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Listening

...And You Will Know Us By The Trail Of Dead, Worlds Apart

This review is two weeks late. And I know that there could be many very believable reasons for this, but this is the truth: Typically, when reviewing a record, I’ll listen to it as I compose the review. It’s an obvious thing to do, really, but in the case of Worlds Apart, the more and more I listened to it, the harder it became to merely hear it.

Because this, the fourth album from …And You Will Know Us By The Trail of Dead is transporting, enveloping, an absolute lyrical and musical achievement, and not in a decade or more has an album had so many important things to say—and said them with such astounding clarity. A searing invective against apathy, political unconsciousness, and self-deception, the first half of Worlds Apart speaks to the disenfranchised, pleading for them to remember hope in the face of bald helplessness. They know how easy it is to cling to that world before Bush, before September 11, before Iraq, but they say, “That’s dead and gone / It’s just dead and gone,” and likewise instill the belief that better days could lie ahead: “And though the fun has past / Those mythic dreams would never last / Have no fear anymore / And if it makes you cry / To look ahead well dry your eyes / It can be done / Yes, it can be done.” (“Summer of ‘91”) That is, of course, if we make the right decisions.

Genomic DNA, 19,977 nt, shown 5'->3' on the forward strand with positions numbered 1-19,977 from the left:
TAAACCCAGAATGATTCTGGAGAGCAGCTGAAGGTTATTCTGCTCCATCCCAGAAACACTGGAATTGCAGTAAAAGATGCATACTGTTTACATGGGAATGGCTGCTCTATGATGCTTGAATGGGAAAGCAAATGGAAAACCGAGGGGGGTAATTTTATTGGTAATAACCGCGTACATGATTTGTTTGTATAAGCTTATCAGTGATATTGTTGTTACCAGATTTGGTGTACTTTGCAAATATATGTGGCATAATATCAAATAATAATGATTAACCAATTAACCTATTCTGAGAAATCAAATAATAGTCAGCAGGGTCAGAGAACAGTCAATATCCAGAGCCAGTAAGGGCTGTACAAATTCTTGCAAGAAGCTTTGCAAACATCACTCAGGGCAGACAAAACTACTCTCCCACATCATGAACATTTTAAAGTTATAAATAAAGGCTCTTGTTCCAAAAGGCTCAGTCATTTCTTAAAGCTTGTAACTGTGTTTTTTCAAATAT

During the album midpoint, “A Classic Arts Showcase,” its apex opens into a sprawling instrumental section, and the musical language explored thus far in the album radically transforms. A choir section is introduced, the band’s musical fingers magically spread, and new instrumentation arrives by the orchestra pit-ful. Here the song, about living for apathetic escapism (“I could write or I could read / Go next door and smoke some weed / As long as I don’t have to think / About who is running this mess”) has reached a crossroads on what to do: and Trail of Dead magnificently opens the door for our collective escapism—if only to show us what can be found in that world.

And so we twist and evolve down into the second half of the album, and Trail of Dead leads us along a fantastical journey of descriptions and sounds, through operatic epiphany and Eastern European instrumentals, into desire and visions and onstage dramatics, all of it finally culminating in “The Best.” And it’s here, in these final verses that Trail of Dead reveals to our blissed-out senses that this belief of well-being they’ve created—and that we’ve fostered—is purely manufactured, that this escape is as temporary as whatever distraction we’ve been brought here by: “This is one fine life / This is one fine wine / This is one fine wife / This is one fine lie / And things couldn’t be better / They are the best.” It may be a wonderful feeling, but it wouldn’t last.

As the proper album closer, “The Lost City of Refuge,” lazily wakes up with bleary eyes that become sharper as they realize a greater goal, the listener is presented with a greater sense of expectancy and self-assurance. Of hope.

We’re ready, we’re prepared to find out what happens next. And the sooner Trail of Dead records it, the sooner we’ll know it. I can’t wait.

biopic

Andrew Womack is a founding editor of The Morning News. He is always working on the next installment of the Albums of the Year series at TMN. More by Andrew Womack

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